Letters to Redmond
Extreme computing, beta testing, password tips, Microsoft Live and more.
At the Cutting Edge
Just read the "Extreme
" article [April 2006]. Wow. I would love to read more about this
sort of thing. Building a network and getting it running in an office...yawn.
Yea, OK, it has to be done, but working at the limits? Well that is great. That's
where the cutting edge is. It might not be the very latest kit but it's the best
use of equipment. Really enjoyed the piece -- thanks.
Worth the Headache
I agree in full with Mary Jo's column ["Windows
Vista Testing: The School of Hard Knocks," April 2006], to me it's worth
the headaches of dealing with constantly changing terms, as well as the plethora
of other issues we've been having (bad keys, inability to activate product,
I enjoy testing, and I've enjoyed it for a few years now. I think that the COSD [Microsoft's Core Operating Systems Division] has been doing their job, and if it weren't for the changes that they made, this test would've been horrid.
There are some things I miss about the old build process, and having only seven
labs. First and foremost, I miss the frequent builds we had during the Whistler
test. Second, I miss having the hunk of extra features, albeit they weren't
all that stable, but they were still fun to test and discover. It's gotten to
the point now where almost everything that was Longhorn has been removed, even
Aurora has been dumbed down to something not even worth mentioning. On the flipside,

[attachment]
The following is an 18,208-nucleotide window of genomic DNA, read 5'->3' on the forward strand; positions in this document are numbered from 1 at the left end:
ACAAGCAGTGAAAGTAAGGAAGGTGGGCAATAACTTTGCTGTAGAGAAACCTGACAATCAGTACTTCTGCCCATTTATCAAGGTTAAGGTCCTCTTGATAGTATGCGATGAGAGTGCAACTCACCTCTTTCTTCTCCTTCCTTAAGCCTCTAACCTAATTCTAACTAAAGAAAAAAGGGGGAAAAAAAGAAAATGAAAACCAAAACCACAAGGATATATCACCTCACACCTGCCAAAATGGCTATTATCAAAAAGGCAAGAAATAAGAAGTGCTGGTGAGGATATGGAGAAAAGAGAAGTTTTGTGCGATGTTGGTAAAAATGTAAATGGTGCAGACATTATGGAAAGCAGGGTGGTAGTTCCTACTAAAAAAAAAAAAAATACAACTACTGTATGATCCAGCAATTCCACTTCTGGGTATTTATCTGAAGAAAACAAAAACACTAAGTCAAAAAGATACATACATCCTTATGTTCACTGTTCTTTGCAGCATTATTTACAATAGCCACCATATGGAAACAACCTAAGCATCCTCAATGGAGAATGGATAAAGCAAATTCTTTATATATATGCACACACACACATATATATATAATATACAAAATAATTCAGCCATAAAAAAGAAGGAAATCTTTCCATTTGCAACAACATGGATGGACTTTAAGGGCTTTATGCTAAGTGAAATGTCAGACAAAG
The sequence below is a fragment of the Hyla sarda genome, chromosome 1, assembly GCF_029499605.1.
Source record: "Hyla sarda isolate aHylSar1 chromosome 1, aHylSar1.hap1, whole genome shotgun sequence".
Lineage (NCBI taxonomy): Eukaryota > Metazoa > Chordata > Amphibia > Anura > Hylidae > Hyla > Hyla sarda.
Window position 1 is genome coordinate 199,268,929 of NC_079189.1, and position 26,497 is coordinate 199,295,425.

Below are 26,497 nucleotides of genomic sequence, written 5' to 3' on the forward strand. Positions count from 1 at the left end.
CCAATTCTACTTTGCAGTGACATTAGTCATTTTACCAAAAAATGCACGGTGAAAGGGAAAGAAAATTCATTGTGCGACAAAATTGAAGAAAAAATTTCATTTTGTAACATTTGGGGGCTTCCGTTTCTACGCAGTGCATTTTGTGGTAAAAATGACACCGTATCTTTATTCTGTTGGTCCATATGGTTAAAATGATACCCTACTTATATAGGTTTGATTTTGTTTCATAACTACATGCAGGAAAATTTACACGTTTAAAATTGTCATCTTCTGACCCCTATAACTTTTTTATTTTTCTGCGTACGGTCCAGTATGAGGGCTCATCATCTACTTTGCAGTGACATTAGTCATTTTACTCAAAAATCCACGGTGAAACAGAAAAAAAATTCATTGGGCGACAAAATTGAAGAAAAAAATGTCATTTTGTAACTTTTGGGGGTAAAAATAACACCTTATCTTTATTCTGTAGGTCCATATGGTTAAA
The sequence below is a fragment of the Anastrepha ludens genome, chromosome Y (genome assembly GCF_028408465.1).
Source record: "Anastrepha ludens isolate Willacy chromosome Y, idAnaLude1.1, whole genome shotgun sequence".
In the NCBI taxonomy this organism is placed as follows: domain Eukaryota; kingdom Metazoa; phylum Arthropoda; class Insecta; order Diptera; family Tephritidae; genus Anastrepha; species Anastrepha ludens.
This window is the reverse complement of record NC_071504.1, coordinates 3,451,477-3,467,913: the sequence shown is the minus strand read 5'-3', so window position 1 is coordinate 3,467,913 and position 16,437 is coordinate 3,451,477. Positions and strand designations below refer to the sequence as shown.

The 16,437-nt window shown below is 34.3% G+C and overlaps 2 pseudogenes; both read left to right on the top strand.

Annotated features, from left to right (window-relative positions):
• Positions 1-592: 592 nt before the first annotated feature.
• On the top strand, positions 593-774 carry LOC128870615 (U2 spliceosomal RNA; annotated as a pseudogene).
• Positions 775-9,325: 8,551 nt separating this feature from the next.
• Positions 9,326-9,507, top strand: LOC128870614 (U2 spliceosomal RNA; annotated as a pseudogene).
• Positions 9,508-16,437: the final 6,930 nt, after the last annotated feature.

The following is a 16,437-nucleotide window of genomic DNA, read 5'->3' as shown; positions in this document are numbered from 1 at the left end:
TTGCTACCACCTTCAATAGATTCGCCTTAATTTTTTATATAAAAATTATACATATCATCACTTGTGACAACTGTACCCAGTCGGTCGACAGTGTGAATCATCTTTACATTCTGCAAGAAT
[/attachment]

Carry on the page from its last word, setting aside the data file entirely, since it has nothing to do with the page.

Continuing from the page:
the new build process ensures us only stable components and features will make
it into each daily build. So no more pre-Vista sidebar issues (4053 anyone?).
It's a pretty even battle in my humble opinion.
For us testers and consumers, I feel that the old build/testing process was
much better, however, I feel that they are saving tremendous amounts of money
with the refined processes.
have to say that ['9 Perfect Password Pointers'] is a must-read
for Windows admins everywhere."
I just finished reading Roger Grimes' latest article, "9
Perfect Password Pointers," in the April 2006 issue of Redmond
magazine. I have to say that this is a must-read for Windows admins everywhere.
Passwords are always one of the weakest links of any security infrastructure
and it gets straight to the point with these nine simple tips on strengthening
password security, which should be implemented on any Windows system. Applying
tip No. 4 (To Decrease Complexity, Increase Length) alone would increase the
security on any system tremendously. Great article.
Great read! I've been reading the magazine since it was called Microsoft
Certified Professional, which, by the way, I liked better. I have some issues
with the way the content is going. It seems to me that it's steering more toward
My main concern is the ScriptLogic advertisement that's always on the front cover. It's interesting to me that they keep coming up with "new" ideas that already exist in Active Directory. For example: If you deleted an OU. Any "good" admin would laugh at this. I guess paper MCSEs are here to stay!
Even though I'm complaining, I still wait at the mailbox for my latest copy
to arrive each month.
DOD, USMC, ISMO
Breakfast of Champions
Here's a one-sentence description of Live: Live is Google for Windows
Vista. When Vista becomes the standard in two years time, Live will eat Google
for breakfast. Live will have a native Vista XAML look and super-rich functionality
while Google will stick to Firefox compatibility and go down the toilet. You
can't have a Web technology without a client device, which today is comprehensively
attempts to make it a feasible UI are failing miserably. This will be exposed
when Vista and XAML come out.
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